Indications for: PRALUENT
To reduce the risk of MI, stroke, and unstable angina requiring hospitalization in adults with established cardiovascular disease. Adjunct to diet, alone or in combination with other lipid-lowering therapies (eg, statins, ezetimibe) in adults with primary hyperlipidemia (including heterozygous familial hypercholesterolemia [HeFH]) to reduce LDL-C. Adjunct to other LDL-C-lowering therapies in adults with homozygous familial hypercholesterolemia (HoFH) to reduce LDL-C.
Give by SC inj into thigh, abdomen, or upper arm; rotate inj sites. Established cardiovascular disease, primary hyperlipidemia, and HeFH: initially 75mg once every 2 weeks or 300mg (two 150mg injs consecutively at two different sites) once every 4 weeks. May adjust dose to 150mg once every 2 weeks if LDL-C response is inadequate. For monthly regimen: measure LDL-C just prior to next scheduled dose. HeFH undergoing LDL apheresis or HoFH: 150mg once every 2 weeks; may give without regard to apheresis timing. All: assess LDL-C when clinically appropriate; may be measured as early as 4 weeks after initiation.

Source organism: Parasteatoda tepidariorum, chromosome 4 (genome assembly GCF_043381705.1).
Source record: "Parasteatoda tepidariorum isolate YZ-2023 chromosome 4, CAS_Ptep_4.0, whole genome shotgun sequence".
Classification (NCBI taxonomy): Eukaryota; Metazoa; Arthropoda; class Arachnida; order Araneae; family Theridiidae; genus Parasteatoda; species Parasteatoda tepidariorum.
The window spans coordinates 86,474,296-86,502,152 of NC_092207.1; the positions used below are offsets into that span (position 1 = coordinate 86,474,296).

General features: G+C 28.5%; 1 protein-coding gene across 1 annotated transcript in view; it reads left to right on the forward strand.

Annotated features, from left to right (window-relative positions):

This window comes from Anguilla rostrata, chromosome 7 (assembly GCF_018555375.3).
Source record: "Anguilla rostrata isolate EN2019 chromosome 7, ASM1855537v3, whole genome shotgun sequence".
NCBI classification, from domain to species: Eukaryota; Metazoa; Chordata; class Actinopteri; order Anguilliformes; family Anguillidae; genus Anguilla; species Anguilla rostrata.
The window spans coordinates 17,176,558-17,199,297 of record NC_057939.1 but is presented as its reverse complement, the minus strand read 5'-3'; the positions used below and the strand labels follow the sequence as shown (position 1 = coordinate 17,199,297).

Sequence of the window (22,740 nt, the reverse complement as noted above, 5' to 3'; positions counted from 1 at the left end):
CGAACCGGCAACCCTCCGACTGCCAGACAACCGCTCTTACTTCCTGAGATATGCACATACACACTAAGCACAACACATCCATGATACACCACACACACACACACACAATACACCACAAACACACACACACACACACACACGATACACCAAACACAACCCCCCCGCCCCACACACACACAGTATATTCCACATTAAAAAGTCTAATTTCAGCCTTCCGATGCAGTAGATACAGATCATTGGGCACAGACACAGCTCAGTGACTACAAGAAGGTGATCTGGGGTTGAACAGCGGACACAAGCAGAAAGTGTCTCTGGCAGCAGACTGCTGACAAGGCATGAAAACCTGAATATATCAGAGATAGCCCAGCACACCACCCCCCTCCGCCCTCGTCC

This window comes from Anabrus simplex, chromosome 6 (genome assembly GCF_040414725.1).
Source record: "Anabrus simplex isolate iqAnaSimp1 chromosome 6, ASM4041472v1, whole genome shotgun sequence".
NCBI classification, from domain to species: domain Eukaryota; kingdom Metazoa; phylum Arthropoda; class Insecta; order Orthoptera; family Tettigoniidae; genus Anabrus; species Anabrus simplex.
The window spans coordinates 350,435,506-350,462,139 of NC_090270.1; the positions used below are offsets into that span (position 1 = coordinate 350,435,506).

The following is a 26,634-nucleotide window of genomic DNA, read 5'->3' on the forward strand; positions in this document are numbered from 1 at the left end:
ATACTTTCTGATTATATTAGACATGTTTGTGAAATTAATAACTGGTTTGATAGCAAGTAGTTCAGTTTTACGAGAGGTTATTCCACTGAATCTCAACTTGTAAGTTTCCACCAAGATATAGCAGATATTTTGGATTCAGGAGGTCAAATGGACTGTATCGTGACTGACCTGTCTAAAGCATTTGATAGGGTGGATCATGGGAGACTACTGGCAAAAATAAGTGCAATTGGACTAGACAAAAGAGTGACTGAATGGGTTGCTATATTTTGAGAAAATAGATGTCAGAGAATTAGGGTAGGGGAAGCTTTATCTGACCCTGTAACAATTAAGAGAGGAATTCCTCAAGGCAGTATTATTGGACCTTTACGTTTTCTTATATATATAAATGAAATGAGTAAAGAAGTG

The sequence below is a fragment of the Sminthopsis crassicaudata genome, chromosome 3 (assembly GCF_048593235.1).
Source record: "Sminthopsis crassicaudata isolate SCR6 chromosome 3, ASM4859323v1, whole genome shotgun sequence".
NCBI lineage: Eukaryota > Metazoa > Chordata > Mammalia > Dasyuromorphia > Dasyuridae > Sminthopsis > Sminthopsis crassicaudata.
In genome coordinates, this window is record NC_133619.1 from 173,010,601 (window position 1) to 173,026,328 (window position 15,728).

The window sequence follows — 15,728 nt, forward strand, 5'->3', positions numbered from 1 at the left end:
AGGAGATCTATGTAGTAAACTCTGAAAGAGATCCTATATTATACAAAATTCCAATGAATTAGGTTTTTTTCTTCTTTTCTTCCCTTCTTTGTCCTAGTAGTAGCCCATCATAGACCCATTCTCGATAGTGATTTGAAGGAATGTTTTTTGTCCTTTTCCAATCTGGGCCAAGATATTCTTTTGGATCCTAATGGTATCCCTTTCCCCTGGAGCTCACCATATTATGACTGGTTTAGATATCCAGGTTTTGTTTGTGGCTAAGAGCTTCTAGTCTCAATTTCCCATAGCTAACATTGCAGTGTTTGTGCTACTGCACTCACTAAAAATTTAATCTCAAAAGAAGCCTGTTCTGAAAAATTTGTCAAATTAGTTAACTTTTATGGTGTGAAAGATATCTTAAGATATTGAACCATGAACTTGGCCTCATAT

Discontinue if serious hypersensitivity reactions occur; treat appropriately and monitor until resolved. Severe renal or hepatic impairment. Pregnancy. Nursing mothers.
Proprotein convertase subtilisin kexin type 9 (PCSK9) inhibitor.
Avoid co-administration with other injectable drugs at same inj site.
Nasopharyngitis, inj site reactions (eg, erythema/redness, itching, swelling, pain/tenderness), influenza; for established cardiovascular disease: also non-cardiac chest pain, myalgia; hypersensitivity reactions.
To enroll pregnant women exposed to Praluent during pregnancy, call (877) 311-8972.
Generic Drug Availability:
Single-dose prefilled pen or syringe (1mL)—1, 2